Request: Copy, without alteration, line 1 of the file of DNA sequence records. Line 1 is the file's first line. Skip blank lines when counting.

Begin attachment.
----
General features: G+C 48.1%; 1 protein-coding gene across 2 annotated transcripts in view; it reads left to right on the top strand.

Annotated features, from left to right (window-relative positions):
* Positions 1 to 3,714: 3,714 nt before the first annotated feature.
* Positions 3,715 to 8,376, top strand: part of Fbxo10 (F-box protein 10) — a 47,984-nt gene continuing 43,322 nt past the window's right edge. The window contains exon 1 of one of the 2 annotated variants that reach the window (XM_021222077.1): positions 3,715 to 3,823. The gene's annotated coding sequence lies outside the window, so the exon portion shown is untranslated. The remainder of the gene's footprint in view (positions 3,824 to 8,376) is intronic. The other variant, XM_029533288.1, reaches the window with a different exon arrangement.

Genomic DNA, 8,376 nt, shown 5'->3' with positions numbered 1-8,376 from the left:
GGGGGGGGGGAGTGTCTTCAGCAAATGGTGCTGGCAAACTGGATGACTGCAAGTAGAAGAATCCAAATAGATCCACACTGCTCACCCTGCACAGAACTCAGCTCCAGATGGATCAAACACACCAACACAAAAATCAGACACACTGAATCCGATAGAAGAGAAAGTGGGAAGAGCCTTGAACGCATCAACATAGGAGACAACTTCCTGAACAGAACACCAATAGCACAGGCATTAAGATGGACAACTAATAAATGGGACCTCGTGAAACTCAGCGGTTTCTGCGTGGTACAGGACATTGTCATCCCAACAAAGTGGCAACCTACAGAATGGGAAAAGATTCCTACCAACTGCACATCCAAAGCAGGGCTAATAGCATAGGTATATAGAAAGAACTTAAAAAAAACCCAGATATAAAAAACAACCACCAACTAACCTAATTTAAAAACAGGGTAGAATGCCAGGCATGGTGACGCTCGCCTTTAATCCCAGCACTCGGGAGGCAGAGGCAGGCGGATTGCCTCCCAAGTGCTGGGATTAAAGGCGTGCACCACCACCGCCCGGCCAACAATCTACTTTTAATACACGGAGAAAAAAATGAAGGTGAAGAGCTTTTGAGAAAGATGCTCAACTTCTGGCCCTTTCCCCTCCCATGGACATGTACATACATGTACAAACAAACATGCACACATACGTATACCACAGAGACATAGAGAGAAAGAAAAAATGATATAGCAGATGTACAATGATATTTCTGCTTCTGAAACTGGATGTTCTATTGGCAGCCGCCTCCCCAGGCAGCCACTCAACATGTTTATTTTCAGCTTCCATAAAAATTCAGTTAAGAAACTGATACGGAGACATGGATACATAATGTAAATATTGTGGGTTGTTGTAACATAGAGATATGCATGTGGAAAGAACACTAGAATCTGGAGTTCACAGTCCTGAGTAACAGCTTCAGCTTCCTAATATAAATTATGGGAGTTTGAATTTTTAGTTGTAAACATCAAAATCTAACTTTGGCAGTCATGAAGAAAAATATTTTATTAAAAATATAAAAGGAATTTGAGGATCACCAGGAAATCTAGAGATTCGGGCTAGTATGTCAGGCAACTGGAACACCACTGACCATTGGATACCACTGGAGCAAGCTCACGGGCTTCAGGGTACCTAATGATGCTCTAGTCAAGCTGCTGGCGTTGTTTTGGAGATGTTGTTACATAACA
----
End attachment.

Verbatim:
General features: G+C 48.1%; 1 protein-coding gene across 2 annotated transcripts in view; it reads left to right on the top strand.